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*please critique* With the advent of a return, and a possible reboot to bionicle, I've been thinking about doing my own little complete re-telling and re-imagining (since Greg mucked up the feel and the lore after 2003, in my opinion). If y'all like this, I'll post the rest when I'm done with it. This story follows a matured Matoran, a Tuakana, on his journey to defeat the enigmatic Makuta that has plagued the island of Mata Nui for countless centuries. Mata Nui has been without Toa for several millennia, so all that this Matoran has on his side is sheer willpower, and those who wish to fight beside him. Chapter One, "Christening of Fools" . . “You’ve spent your time hunting for that near-life experience; something that’ll make you feel…. Something. But along the way you’ve caused hurt, shattered dreams. Sometimes the forces of life conspire to make a man build dreams on promises, promises which one cannot deliver. A cheat, someone violent, someone meek… “ Onewa turns to face me, and gestures something with his hands. “I’ve seen others like you. One of them was me.. You’re hoping for a dramatic, poetic end to your life of adventure?” I chime in, after removing my mask out of respect for the old Turaga. My opaque, protodermis facial tissue moves in tandem with the mechanical plates of my masseter, my under-face. “I hope to end with dignity, Onewa. Not to be held in any high regard, or with fame at all. I wish to live my life for me.” “Good, because a Tuakana like you seldom gets one. One like you, with a death wish, hunting a Makuta’s thrall who has allegedly drawn its proverbial line in the rock of Onu-Koro, far away from your home territory, I might add, has little chance of a dignified death. You won’t go out triumphantly. I can tell you that much.” Says the Turaga. I raise my eyes to his, and retort. “I have not a death wish, Onewa. Just a wish for death upon the evil that has overtaken the minds of my entire village.” My voice becomes more hostile as I talk. One must have restraint in front of a Turaga at all times, I tell myself. Onewa tilts his head, his mask shifting slightly. I can see his eyes behind it, I think he’s raising an eyebrow. “So you wish for death, eh? And you dare to tell that to me? You know me, and what I have been through.” He stares me down for a good few seconds. Enough seconds to pass a few seasons, it feels. Onewa turns and walks over to the portal overlooking the deserts of Po-Koro, and breaks the silence. “I made a death pact long ago, in a land far different from this one. Metru, I believe you were a pilgrim from there, yes? I have been cursed with the title of Kommundau for three hundred-some years... Do you know what that word means?” “No, sir, I do not.” After another pause he states, “It means ‘one who takes’. The label, the journey, both will overtake you until you become but an exterminator. You will do good work, and people will feel safer because of it. However, you will get strange looks, and be given a strange room from entire villages. They will fear you, Dushka. Do you really want that?” He says with great weight to his words. I sigh, and invite myself to sit on a bench by the wall. “There is no village, and no Matoran or Tuakana left on this island that I wish to revere me. All have been… Reduced to braindead husks by the infernal Makuta. If I could do only one thing with my life, it would be to spare others the same emptiness in my heart.” “That is quite a pitch, Dushka. Quite a pitch. That’s miles more noble than the reason for my pact.” Says Onewa. “I won’t ask, Onewa.” I state. “Good, I wouldn’t give you a straight answer even if you did.” There is a slight pause between us, as Onewa walks over to an elaborate woodcut on the wall, and gestures to it. “As you know, when the great spirit Mata Nui lends his soul to one of the machines in a sleep shell floating beyond the barrier reef, they exit the shell living and sentient, once the shell beaches itself. Wherever they land dictates whether they become of water, earth, air, fire, stone, or ice. They are then given a mask to ward off the Makuta’s influence once they reach a village, and thus become a Matoran. They’re smaller at that time, but they quickly grow, like you did. But time does not make one an upper-class, artisan Tuakana like you are, action does.” Onewa, turns to me, and removes his mask, bristling with wires and vents. His face is average, though the protodermis on his eggshell white face is distended and wrinkly in a manner I’ve never seen before. A large, grey crevasse dominates the right side of his face, his eye socket narrowly dodging whatever blow caused such a scar. “And once one becomes a Tuakana, their path back to Mata Nui becomes jagged, and distended. Your path leads you to become Kommundau, I believe. None can speak for the great spirit’s will, but I firmly believe you and I are one in the same.” He then traces the scar down his face with two fingers, scraping off some “dead”, drained protodermis flecks and shows them to me. “See these?” He asks. “It’s called pouko, death sand. If you’ve never had it on your face before, you wouldn’t know they hurt like the sting of a dillwasp. They do, so don’t wince.” He then runs his index and middle fingers down my face, beneath my eyes. I try my best not to contort my face in pain. He then repeats the process with the other side of my face, giving me three vertical lines, tracing down from my eyes to my jaw. He draws on a fourth, a wavy line, on my furthest left side. I feel it stinging, eating away at the living liquid that makes up my face. It burns, down a few millimeters until my face has been scarred. “These scars,” He begins. “These scars are sacred, Dushka. They are the tears of Mata Nui himself. This ugliness that I have bestowed upon you signifies the ugliness in your heart, the detestable fixation on death and murder that you have inherited when your village, your friends, your family have perished at the hands of the Makuta.” Onewa fits his mask back on his face. “The long stripe, on your right side, that is the tear of Unity. It will dissapear should you open your heart to another. The shorter one, to the left of Unity, that is the tear of Duty. That will disappear when you complete your journey, and slay the Makuta. The third is Destiny. Only you know when that one will dissipate.” “And the fourth?” I ask, after a slight pause. “It will disappear when you’re ready for what is to come.” he says. End part 1 Chapter two, The Dead Man's Haste . . . As I exit the temple in which Turaga Onewa stays, I cross a good half-mile of Po-Koro's dirt streets and into the market district. Walking through the markets was always one of my favorite things to do. There's a lot I'll miss once I’m laying dead in the dirt, but I sure won't miss the harangues emanating from the rug guy. "Hey, Dushka! I know you're thinkin' about my rugs!" I look straight ahead, ignoring the long-masked man. He continues, "C'mon, you-" "No rugs, Lelan." I croak. "Alright, alright..." He trails off, defeated, muttering profanities. I walk a little further, until I reach a building topped by a tall trapezoid, dotted with red glass sun ports. "Here we are!" I say to the sudden absence of Matoran around me. I glance at the inscription above the door. "Cotet's Customs: Fresh Mahki Shrimp and Weaponry" I knock on the door, and fake a Ta-Matoran accent. "Sandman! I demand you feed me your freshest Mahki!" The door opens to a mask-less Cotet, chalky-white face covered in grime and grunge. His face immediately lights up. "Brother! It's been a while! Take off the mask and have a seat, stay for a bit!" Reluctantly in my mind, yet almost swiftly in reality, I remove my mask. Cotet's jaw goes slack upon seeing the four scars trailing down my face. "Dushka, come inside, I can help you..." He pulls me into his dwelling, and locks the door. Frantically, he places my mask on a hook on the wall, and grabs a small lightstick. He focuses it on my face, and I wince, just letting whatever happens, happen. “Death sand…” Cotet begins. “Brother, you are making a terrible mistake.” “I know what I’m doing. Well, not what I’m doing, but what I did. I have an idea about what I’m doing, not much else.” I say. “Someone must kill the Makuta, I know, but you aren’t that someone. This island has no Toa and a Matoran is not used in lieu of one.” he says. “You’ll be slaughtered.” I nod in silent affirmation in his prediction. “I came here for a reason, Cotet. I need weapons. Can I borrow your sand slinger you brought back from Metru?” I say as I walk back towards his workshop. “No! That’s my special thing. If I’m coming with you, you get a weld resonator, two ‘burners, and I’ll give you some brass knuckles for when you drop them in sheer terror of the monster that will lay before you.” I stop and look back at him. “You come with me?” “Yes! If you’re going to have any chance at all, you’re gonna need a vet of the Bohrok War, and the Wula War of one-aught-three.” I shrug. “I’m a vet of those too, and at least I came out with all my bits still on me.” I motion towards his bulky right replacement arm. “Dick.” He grunts. “I love you, brother.” I pat him on the back vigorously. He pulls me in for a hug and pats my back in retort. “I love you too, you.. You…” “Me?” I ask. He steps back a bit and holds his hands up half way, frustrated. “Look, ever since I took that shrapnel to the conk back in the Bohrok days, my brain isn’t the best at thinkin’ anymore. Just pretend I said something insulting, but in a joking manner.” “Sure, why not.” I chuckle. He sometimes forgets that he said things already. “That’s fine, I should have enough brain in me for both of us.” He looks back at me. “That reminds me, back to why you’re stupid. You have no plan.” I have no plan, so I just shrug. Cotet wags his finger at me, and says “But a plan… I have a plan…” he motions me into his workshop. He rolls a stool over to me and I sit down. He then directs me to a dimly lit area of the workshop, where something’s partially covered with a blue tarp. Cotet takes the tarp off the massive object, and I now see that it’s black and shiny, at least. “This, my friend,” Cotet begins. “Is the Votlem-A. A ruthless, yet sensible machine capable of immense destruction.” He turns on the light for that area, and I see that it’s a black and yellow Bohrok, rebuilt to massive size with long, segmented arms and short, heavily armored legs. “A Bohrok?! How in the world is that sensible?” I say. Cotet makes a gesture with his arms and says “Don’t worry! It’s only a Bohrok on the outside. On the inside, it’s a very intelligent and capable Monk Ape brain kept alive by purified protodermis drips.” “You’re insane.” “What is, sane? To a man of my stature, everyone is insane. Except me!” “That means you’re insane. Do you know how illegal this is?” I say, getting a little perturbed. “Yes, but Vakama nor his goons are even in this Koro! We’re in the final frontier, my friend. And the fruit of this exploration… Is the Votlem.” He finishes with a showy gesture at the monstrosity. “Insane.” I say. “Genius.” He replies. “We can go back and forth all day, Dushka, but what we have to do is suit up and head out towards wherever you think the Makuta is.” I stand up and head over towards the weapon rack. “Jolihili, right on the border of Po-Koro and Onu-Koro. Straight west from here.” I pick up a ‘burner, and inspect it. A sword, a thin curved blade with six flat pieces extending back towards the bearer, held in place by a metal bar. The whole thing has a brown patina from age, but it has clearly been cared for lovingly. I grab another another and pin the two to my sides for quick access. “That’s like a six-day journey, if we go slow.” Says Cotet, in a pleased tone. I chime in, looking for my weld resonator. “Yeah, it won’t be that bad. Gives us ample time to get prepared for a likely death.” I hear him pick something up in the background. “Don’t be so macabre. There’s still some chance we get out of this alive.” I find the resonator, it’s covered with orange surface rust now, but back when I was using it in the Bohrok war, it was a stark white. It’s still as beautiful as when I left it here. It’s composed of two identical blades, held together by four thin resonation bars. A simple weapon. Well, less a weapon, more a tool used as one. Like a crowbar or an axe. With a range of twenty feet, it can mend together metals, melt them clean apart with a concentrated resonance cascade, or it can just be used to beat the sunshine out of whatever we meet. If Makuta’s thralls have any, that is. Beating the tar out of them makes more sense. “Yeah, maybe. Still got my pack here?” I ask. Cotet’s eyes don’t waver from whatever he’s working on, and says “Yeah, over there, next to mine.” His has a yellow Bohrok head he keeps as a war trophy, but hollowed out and used as a protodermis gas tank to power his strong, but old body if he needs to run or lift some giant boulder or some similar feat. It has four detcords strapped to it, and a teal sponge antenna at the top to draw in minute amounts of protodermis and nitrogen from the air. My pack is simple, just a big box with some knobs on the side where I can hang stuff if need be. I heft it up - it’s already packed. Just how I left it. “Alright, I think I’m ready. What’re you doing over there?” I ask Cotet. “Makin’ bombs.” “Oh, cool. We should head out soon.” He waves his hand at me, gaze not wavering from the loading bench. “Just five more minutes, bombs are important.” End part 2 New parts coming soon!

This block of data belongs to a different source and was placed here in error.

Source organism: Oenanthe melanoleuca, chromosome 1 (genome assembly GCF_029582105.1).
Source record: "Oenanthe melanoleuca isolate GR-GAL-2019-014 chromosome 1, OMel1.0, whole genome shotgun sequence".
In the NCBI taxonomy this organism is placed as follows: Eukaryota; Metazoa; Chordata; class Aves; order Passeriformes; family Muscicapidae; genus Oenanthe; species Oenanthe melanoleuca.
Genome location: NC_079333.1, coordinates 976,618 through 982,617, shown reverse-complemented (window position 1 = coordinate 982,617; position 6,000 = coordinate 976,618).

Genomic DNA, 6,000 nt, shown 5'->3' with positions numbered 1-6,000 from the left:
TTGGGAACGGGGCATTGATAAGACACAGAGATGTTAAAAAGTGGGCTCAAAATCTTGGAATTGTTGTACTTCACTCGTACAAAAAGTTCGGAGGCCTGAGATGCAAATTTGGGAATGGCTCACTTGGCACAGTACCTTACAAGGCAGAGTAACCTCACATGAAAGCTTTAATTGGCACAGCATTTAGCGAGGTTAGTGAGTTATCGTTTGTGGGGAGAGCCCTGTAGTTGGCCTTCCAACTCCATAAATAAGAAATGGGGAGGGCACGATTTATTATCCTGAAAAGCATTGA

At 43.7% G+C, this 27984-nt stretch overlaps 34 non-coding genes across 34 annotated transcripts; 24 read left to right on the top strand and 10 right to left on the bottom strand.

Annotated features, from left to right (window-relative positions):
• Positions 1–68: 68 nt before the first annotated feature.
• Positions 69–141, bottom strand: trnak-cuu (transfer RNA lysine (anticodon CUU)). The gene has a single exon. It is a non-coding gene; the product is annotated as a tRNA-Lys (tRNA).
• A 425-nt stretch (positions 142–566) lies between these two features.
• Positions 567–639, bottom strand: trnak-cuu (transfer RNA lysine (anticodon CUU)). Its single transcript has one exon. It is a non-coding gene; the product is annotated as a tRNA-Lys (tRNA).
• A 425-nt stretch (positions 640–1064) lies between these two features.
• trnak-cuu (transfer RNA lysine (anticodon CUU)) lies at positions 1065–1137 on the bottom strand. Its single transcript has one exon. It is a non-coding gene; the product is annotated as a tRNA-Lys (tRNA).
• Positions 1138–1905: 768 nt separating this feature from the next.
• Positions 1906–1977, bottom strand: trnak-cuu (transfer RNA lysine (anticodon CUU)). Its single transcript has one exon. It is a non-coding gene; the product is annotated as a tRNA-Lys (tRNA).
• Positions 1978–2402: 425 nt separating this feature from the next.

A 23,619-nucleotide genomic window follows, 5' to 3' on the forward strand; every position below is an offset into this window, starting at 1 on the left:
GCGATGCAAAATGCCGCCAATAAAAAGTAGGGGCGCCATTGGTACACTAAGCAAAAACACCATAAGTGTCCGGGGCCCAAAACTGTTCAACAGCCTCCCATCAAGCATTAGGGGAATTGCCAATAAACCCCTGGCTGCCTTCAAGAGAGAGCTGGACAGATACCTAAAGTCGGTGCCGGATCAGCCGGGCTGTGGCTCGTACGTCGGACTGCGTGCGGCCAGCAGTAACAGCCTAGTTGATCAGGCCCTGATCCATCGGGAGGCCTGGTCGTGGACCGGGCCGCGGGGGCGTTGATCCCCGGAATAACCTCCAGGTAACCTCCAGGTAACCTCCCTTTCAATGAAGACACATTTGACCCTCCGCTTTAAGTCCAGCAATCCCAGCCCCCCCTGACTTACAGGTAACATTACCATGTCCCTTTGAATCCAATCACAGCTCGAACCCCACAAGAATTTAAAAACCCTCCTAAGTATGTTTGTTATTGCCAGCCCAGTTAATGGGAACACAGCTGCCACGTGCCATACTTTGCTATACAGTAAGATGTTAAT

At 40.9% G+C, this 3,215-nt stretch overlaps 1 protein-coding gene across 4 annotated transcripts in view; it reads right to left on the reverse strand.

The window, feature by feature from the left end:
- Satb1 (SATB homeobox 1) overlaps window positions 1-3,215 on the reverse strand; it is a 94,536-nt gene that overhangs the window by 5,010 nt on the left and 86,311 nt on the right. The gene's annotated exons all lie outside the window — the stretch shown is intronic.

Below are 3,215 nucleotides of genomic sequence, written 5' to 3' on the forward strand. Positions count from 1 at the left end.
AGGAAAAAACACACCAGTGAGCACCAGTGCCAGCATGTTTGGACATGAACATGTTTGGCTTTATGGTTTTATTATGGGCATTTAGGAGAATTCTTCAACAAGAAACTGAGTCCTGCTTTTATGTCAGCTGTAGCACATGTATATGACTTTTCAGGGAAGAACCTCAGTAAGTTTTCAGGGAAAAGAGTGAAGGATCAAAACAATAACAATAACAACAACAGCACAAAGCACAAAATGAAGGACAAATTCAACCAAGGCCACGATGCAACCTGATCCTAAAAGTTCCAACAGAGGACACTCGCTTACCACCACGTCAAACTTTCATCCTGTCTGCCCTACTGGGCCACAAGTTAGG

https://www.flickr.com/photos/114035403@N02/sets/72157647895428858/ The one on the left hails from the town of Mediellan in the center of the White Dune Sea, near Onu-Koro. This matoran staunchly defends his hometown from violent rahi under the Makuta's influence. His name is Naiit. The other, Lelan, is a rug merchant in the iron and adobe landscape of the shoreside city of Dondo. Comments? Criticisms? I welcome all!